My first patchwork: am I mad?

patchwork_bag_12010 is starting to feel serious: A is back at school, M’s starting soon (it’s a Montessori school) and I’ll be back at Uni before I know it. So I’d better hurry up and show you the only Christmas present I actually handmade!

Yes, Germaine, Mum did actually ask for a handmade gift. I suspect she knows I have more fabric/time than money at the moment … And so I took the opportunity to try my first patchwork.

The fabrics are from a charm pack: Botany by Lauren and Jessi Jung for moda. You know, I haven’t really used craft fabrics before. Admired them, yes. Stroked them on the bolt in the shops, uh, yes. But actually sewn with them? No, I’ve basically used dress fabrics: cheap or better quality.

So this project gave me a couple of surprises. First, I’d always thought that not using craft fabrics for dressmaking was kinda snobby: it isn’t. Roll on all the designers (actually it’s not their fault), roll on all the manufacturers offering craft fabric designs on dressmaking and other types of fabric. And second, I’d thought that combining the fabrics contained in a charm pack would be kinda brainless. I mean, they’ve been specifically designed to go together, haven’t they? Well, they probably were designed to match. But I didn’t happen to like that particular fresh Spring green with that particular turquoise. Might be just me. Or might be unrealistic expectations. Any rate, I decided one side of the patchwork bags would use mainly the fresh greens; the other mixed the turquoises.

patchwork_bag_2

Look pretty and neat, don’t they? But they’re actually a bit wonky. I mean, I knew attaching the linings would be a problem: I’d sized them without factoring in any space needed for bulky seams, turn of cloth or any concepts like that. As a result, there’s a tuck just where the ribbons are joined. And I rather like that tuck, makes the bags a little more interesting. Next time, I’ll design in a tuck (on purpose).

My other issue was a bit more unexpected. I’d chosen what I thought was a really simple pattern for my first patchwork: just lots of squares. Arranged in a grid. No fancy hexagons, diamonds, nothing. Just a grid. About an hour into sewing (I’m slow: I sew and think, sew more, ponder..). Anyway, about an hour into sewing I realised a grid-based pattern requires you to line things up exactly. And I couldn’t. I did try, with lots of pins. Hence my question: am I mad to worry if my patchwork is about 2mm out in places? Lots of places?

Deep down, I know the answer. No, I should be more accurate. It’d look better. So, dear experienced patchworkers, some more questions: what should I have done? I’ll admit to treating a my fabric like paper: folding in half, scoring and cutting (with scissors). Was that my downfall? I’ll also admit my sewing may have veered from straight by about 1mm on occasion: did those slight errors multiply? Or is there some particular technique I should have known about and used?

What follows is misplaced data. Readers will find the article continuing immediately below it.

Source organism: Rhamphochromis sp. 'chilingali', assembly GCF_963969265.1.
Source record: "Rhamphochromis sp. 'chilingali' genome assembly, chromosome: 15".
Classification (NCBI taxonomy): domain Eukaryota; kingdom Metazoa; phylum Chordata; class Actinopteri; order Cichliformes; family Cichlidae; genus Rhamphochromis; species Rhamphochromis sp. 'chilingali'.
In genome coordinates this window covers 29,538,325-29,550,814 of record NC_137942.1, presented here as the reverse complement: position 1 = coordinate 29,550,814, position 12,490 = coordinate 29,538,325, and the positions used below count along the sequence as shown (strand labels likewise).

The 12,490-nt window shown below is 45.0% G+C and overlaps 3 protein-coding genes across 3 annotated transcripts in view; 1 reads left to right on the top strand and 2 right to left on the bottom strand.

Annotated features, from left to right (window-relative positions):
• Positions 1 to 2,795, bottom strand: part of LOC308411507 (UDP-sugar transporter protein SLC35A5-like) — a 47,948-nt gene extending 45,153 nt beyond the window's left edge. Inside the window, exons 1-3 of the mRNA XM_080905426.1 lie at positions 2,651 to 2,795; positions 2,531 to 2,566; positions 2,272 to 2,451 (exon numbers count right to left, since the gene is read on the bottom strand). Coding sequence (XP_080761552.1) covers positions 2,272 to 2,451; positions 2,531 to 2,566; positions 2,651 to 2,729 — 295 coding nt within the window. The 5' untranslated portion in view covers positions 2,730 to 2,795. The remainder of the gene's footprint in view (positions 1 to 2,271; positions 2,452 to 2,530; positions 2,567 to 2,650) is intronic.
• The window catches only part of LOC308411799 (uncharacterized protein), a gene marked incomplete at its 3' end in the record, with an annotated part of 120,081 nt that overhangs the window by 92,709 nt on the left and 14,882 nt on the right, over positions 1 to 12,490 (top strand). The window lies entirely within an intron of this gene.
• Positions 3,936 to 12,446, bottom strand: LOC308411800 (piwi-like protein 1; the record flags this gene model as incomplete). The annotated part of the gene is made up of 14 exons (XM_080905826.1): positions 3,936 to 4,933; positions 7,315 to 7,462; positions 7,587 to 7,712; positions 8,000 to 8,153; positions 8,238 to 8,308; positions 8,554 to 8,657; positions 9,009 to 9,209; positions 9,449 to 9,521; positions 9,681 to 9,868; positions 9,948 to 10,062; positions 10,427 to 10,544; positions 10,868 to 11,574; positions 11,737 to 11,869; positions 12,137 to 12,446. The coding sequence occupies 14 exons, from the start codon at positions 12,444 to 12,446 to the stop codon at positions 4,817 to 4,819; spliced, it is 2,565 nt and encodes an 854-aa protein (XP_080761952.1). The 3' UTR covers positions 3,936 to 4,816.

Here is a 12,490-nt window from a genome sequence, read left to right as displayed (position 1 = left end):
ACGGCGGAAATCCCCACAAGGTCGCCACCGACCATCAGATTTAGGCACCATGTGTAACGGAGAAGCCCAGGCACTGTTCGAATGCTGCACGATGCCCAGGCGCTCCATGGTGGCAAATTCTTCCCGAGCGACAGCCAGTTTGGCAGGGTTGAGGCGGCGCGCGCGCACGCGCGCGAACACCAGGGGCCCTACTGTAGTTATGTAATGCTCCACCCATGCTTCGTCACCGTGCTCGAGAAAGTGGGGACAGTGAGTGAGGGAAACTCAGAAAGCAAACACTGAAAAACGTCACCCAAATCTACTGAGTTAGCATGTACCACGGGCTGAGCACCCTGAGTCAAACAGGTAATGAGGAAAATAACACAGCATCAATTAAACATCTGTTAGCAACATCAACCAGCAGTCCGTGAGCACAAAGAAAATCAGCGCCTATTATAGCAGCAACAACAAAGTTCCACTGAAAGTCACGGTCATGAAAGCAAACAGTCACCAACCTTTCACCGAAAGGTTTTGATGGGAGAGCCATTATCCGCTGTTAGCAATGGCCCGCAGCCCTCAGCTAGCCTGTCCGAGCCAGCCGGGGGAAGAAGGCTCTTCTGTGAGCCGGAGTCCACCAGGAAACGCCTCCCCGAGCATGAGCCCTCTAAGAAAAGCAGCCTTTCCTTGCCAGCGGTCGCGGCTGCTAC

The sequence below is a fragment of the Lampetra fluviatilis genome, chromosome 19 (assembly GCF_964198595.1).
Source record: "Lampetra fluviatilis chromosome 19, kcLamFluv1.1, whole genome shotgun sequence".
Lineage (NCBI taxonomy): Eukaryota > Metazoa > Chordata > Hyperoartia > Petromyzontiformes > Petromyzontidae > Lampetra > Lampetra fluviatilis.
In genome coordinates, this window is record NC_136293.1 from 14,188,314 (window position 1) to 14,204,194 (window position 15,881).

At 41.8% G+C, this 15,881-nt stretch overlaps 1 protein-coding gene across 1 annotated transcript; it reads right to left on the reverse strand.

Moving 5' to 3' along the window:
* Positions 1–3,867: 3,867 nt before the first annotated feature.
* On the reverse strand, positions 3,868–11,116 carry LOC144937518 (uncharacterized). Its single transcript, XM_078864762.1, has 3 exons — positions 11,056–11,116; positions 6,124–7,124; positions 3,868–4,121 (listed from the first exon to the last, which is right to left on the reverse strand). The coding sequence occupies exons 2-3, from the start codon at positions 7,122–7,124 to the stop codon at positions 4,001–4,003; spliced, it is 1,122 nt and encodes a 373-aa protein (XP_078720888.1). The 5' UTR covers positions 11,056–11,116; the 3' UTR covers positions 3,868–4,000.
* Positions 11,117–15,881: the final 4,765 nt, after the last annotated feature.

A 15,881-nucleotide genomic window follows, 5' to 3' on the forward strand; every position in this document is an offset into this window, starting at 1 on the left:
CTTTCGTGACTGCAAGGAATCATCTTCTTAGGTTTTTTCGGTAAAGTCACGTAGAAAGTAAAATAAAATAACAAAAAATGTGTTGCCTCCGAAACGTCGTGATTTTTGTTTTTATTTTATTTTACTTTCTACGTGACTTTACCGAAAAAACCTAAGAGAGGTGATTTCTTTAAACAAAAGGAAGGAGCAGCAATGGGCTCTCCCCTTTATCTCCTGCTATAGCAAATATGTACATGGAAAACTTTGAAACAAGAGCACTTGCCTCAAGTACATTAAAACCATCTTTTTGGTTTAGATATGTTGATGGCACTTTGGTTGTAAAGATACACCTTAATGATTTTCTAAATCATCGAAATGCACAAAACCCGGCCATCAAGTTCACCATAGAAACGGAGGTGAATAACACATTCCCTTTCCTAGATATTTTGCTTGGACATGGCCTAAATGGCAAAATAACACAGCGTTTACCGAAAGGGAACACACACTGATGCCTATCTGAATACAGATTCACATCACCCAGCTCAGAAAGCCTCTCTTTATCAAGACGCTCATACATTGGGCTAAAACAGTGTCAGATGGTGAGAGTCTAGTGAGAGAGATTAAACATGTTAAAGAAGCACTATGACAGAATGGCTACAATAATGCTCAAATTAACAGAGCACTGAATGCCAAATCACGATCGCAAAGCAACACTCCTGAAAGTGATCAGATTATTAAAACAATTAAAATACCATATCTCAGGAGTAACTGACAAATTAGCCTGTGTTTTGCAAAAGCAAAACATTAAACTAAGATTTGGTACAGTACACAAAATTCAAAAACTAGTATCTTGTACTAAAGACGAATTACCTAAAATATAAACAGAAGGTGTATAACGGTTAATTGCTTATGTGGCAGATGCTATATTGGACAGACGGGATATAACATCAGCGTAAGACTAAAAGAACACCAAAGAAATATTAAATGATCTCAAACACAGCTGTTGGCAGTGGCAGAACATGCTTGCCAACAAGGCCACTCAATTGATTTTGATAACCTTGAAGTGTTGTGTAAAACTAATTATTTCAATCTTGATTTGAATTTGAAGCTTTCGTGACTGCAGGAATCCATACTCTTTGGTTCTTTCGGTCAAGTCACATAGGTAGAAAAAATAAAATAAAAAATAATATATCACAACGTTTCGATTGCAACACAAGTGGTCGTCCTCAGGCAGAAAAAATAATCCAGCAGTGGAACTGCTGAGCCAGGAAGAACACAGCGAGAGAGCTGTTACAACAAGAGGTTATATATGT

And yes, I did check my patchwork books, limited though my collection is. And I realised all my Japanese books are about hand patchworking. Not by machine. Even though one of them is specifically about different designs made from squares (and triangles). I also have Last-Minute Patchwork + Quilted Gifts by Joelle Hoverson which doesn’t really have a lot of grid-based designs. Perhaps so you can make them last minute, eh? And they still look good as gifts? Yes, Germaine, there’s often quite a bit of truth to what you say, however offended we get. But nine patches are a traditional grid pattern, so there must be a way to align them?

4 thoughts on “My first patchwork: am I mad?

  1. Lovely!

    I actually went onto a patchwork shop the other day and inquired about classes. I don’t think I’ll actually go there, but I do think I need a bit more guidance than my usual gung ho approach….

  2. Hi Lara! I reckon classes can be good. I went to a beginner’s crochet class last week, it was excellent. And I’m rather glad I knew half the stuff already, or my brain would’ve exploded!

  3. These are great. Two books you might like are ‘I Love Patchwork’ http://bit.ly/bzWlvI and ‘Quilting in No Time’ http://bit.ly/99BTxs. Both use really cool fabrics and are more about matching great fabrics and looks than scary patchwork or quilting. But the basic principles of patchwork are dead easy anyway – you do have to be careful and consistent with seams, but beyond that it’s great fun! Jen x

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